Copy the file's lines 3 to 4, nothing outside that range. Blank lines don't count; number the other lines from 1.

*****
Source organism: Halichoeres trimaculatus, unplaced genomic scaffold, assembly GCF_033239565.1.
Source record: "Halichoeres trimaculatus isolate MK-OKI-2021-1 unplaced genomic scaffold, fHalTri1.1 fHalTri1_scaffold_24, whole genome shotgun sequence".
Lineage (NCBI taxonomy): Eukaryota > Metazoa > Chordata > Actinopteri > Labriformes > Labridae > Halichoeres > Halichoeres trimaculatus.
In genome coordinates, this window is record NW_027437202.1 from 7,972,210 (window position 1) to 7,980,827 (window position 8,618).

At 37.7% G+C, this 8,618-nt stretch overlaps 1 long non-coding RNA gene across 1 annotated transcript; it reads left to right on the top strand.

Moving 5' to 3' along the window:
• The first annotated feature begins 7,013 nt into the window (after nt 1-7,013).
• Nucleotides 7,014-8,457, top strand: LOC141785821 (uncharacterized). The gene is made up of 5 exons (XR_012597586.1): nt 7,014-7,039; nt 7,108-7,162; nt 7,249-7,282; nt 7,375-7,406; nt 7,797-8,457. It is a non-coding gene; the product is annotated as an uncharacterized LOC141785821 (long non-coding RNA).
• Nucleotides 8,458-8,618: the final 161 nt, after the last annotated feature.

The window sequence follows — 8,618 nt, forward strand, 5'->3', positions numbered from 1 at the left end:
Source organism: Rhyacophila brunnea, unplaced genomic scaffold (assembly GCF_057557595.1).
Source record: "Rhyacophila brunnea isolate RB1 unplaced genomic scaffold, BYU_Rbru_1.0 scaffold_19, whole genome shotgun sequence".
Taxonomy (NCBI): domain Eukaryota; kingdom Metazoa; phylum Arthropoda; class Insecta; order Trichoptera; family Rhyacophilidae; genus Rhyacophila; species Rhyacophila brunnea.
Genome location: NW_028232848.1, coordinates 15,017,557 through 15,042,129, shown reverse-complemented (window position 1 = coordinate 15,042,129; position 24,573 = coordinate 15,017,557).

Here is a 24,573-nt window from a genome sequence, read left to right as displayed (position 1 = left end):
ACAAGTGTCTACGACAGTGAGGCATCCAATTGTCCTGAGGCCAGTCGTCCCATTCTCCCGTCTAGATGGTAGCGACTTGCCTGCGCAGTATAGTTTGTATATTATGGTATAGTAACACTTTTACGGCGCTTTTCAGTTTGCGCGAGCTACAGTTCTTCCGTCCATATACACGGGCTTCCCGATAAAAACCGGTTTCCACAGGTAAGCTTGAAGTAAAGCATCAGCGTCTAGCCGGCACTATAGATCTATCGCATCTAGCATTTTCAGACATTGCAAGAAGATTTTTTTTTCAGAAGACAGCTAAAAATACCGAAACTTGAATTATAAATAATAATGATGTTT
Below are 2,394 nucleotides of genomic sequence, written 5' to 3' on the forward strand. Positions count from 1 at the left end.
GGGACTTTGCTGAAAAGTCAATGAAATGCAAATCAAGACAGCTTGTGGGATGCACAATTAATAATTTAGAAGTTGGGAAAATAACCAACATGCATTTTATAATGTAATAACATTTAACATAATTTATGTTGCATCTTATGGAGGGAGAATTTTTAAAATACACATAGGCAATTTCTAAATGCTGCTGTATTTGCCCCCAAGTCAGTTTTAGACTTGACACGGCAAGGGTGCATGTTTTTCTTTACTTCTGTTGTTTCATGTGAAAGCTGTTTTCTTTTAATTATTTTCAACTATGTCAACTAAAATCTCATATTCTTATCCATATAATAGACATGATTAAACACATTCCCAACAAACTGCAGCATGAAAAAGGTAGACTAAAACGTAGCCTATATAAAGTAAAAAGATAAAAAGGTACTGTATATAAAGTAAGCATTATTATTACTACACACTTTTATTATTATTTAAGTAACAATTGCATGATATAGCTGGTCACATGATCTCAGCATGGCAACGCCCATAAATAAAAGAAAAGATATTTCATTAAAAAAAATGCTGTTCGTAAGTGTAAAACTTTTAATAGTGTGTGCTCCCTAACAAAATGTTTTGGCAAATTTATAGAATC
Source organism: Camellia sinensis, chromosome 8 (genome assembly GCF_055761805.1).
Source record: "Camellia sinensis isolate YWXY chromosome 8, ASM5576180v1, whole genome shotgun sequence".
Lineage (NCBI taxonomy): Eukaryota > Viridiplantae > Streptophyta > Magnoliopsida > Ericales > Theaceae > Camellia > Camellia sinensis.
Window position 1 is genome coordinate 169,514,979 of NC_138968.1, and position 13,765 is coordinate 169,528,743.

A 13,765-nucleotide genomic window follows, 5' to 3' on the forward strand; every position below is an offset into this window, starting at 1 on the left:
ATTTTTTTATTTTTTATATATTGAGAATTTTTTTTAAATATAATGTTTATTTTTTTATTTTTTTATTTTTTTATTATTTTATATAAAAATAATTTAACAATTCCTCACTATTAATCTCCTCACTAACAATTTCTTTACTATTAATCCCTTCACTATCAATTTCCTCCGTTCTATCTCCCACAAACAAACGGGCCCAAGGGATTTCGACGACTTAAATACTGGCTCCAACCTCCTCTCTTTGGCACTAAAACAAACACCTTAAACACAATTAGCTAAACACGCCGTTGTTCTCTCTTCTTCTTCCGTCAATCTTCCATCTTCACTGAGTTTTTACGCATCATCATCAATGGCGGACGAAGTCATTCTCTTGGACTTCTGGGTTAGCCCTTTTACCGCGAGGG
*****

Lineage (NCBI taxonomy): Eukaryota > Metazoa > Chordata > Actinopteri > Labriformes > Labridae > Halichoeres > Halichoeres trimaculatus.
In genome coordinates, this window is record NW_027437202.1 from 7,972,210 (window position 1) to 7,980,827 (window position 8,618).